SEER includes data about cancer incidence, survival, treatment and age and year of diagnosis, and covers 28 per cent of the US population.

They used SEER data on more than 7.2 million patients who had been diagnosed with invasive cancer — cancer that has spread beyond the tissue in which it originally developed — between 1992 and 2015.

The researchers found that out of 7,529,481 cancer patients, 80,513 died of a stroke.

Males and females had equal chances of dying from a stroke, but those diagnosed with cancer at a younger age had a higher chance of a fatal stroke.

Stroke
People living with Cancer are more than twice as likely to die of a Stroke, compared to the general population say researchers, adding that the risk increases with time. Pixabay

Additionally, they found that among those diagnosed with cancer before they turned 40, most strokes occurred in people treated for brain tumors and lymphomas.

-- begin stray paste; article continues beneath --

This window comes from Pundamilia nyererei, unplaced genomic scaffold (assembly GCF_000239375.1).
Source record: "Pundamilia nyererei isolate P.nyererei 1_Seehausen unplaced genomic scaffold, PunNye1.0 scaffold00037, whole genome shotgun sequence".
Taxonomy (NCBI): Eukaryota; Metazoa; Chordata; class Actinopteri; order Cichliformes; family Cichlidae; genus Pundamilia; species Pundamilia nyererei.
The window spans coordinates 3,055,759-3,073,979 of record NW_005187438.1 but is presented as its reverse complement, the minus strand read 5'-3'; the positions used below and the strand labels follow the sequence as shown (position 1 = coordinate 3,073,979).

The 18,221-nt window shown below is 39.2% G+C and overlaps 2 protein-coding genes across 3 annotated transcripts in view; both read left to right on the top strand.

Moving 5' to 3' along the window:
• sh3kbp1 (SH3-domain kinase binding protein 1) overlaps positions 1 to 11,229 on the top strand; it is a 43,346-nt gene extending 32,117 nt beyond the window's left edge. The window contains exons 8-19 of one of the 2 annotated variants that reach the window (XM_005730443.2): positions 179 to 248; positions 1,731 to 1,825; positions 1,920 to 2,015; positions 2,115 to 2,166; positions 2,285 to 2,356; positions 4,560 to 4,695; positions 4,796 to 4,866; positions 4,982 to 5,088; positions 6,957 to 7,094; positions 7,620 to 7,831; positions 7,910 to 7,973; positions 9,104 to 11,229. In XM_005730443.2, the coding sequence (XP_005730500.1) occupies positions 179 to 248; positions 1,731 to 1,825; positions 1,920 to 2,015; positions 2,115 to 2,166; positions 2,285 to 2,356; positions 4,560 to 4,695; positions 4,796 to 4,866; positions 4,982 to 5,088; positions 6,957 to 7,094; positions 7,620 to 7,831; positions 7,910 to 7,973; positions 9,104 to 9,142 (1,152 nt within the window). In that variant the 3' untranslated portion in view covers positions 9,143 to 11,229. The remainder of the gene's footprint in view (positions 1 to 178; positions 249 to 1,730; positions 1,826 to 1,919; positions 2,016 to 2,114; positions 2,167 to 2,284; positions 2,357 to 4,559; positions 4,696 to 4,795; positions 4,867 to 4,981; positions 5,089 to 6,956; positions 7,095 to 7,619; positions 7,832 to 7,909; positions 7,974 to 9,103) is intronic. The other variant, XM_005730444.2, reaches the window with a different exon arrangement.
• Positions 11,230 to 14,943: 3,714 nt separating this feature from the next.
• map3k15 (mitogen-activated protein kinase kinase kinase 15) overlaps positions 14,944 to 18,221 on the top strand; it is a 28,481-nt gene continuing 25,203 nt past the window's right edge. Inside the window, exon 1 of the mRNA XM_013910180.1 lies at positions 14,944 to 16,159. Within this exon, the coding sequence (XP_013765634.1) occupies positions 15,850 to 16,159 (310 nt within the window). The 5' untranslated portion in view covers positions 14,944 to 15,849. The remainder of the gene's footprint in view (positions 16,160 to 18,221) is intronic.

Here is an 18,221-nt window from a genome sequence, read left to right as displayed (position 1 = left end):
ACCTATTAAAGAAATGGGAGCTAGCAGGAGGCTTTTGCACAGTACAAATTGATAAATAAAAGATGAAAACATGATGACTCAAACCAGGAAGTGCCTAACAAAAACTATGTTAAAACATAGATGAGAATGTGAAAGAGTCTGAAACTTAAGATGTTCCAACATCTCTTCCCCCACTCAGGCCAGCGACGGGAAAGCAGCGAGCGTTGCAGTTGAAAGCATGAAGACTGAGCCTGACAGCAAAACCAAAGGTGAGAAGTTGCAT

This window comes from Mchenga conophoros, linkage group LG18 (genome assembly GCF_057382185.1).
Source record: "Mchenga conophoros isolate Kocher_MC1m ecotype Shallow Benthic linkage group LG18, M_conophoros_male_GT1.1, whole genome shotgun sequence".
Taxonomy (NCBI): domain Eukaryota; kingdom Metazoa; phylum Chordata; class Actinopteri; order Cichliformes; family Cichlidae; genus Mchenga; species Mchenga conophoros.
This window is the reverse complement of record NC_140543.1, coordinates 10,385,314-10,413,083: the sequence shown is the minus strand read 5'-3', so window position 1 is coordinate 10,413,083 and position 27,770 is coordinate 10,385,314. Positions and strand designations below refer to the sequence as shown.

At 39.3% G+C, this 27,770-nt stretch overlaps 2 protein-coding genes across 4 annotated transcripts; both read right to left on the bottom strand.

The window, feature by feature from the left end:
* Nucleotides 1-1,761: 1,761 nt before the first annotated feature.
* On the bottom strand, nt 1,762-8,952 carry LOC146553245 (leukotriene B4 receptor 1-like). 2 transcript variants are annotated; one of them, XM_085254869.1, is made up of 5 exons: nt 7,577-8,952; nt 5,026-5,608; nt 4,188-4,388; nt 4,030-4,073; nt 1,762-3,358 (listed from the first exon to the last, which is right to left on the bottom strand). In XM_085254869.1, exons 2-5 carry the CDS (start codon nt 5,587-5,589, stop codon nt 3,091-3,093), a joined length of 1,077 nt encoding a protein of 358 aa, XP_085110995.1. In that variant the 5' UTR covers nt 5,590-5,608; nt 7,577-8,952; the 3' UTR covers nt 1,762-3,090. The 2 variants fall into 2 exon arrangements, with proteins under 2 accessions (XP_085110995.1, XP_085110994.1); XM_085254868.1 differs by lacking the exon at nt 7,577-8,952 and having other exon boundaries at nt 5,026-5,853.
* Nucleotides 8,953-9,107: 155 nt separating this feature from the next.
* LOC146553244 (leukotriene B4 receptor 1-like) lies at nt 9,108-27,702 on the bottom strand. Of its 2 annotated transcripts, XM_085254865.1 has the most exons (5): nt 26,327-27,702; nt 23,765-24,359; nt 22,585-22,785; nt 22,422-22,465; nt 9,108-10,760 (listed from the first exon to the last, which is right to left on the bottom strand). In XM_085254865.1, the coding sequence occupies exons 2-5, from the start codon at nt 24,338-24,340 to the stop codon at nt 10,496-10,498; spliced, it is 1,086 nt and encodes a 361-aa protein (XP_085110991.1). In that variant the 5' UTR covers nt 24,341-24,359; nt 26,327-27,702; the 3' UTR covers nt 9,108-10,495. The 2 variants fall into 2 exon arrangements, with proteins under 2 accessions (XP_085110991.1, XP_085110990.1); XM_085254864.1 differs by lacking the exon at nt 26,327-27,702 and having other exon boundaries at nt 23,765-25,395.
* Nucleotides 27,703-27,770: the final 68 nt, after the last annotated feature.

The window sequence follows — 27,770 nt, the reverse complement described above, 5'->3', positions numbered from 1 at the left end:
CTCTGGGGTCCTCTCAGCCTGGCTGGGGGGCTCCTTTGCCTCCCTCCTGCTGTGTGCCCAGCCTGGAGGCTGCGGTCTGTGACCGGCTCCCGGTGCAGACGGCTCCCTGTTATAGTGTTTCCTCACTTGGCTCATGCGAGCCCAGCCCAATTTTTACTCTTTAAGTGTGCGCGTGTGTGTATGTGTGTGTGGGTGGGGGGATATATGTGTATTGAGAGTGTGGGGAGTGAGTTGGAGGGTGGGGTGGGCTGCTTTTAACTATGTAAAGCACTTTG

In patients diagnosed with cancer above the age of 40, fatal strokes were most commonly associated with cancer of the prostate, breast and colorectum.

One explanation for the increased risk could be that many people who are diagnosed with cancer are in a ‘prothrombotic’ state, which means they are more likely to form a blood clot, Zaorsky said.

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“That blood clot may then go to the lungs and cause a pulmonary embolism, for example, or cause a stroke if it goes to the brain,” Zaorsky added.

The researchers added that future studies could help pinpoint mechanisms and further establish the relationship between cancer and strokes. (IANS)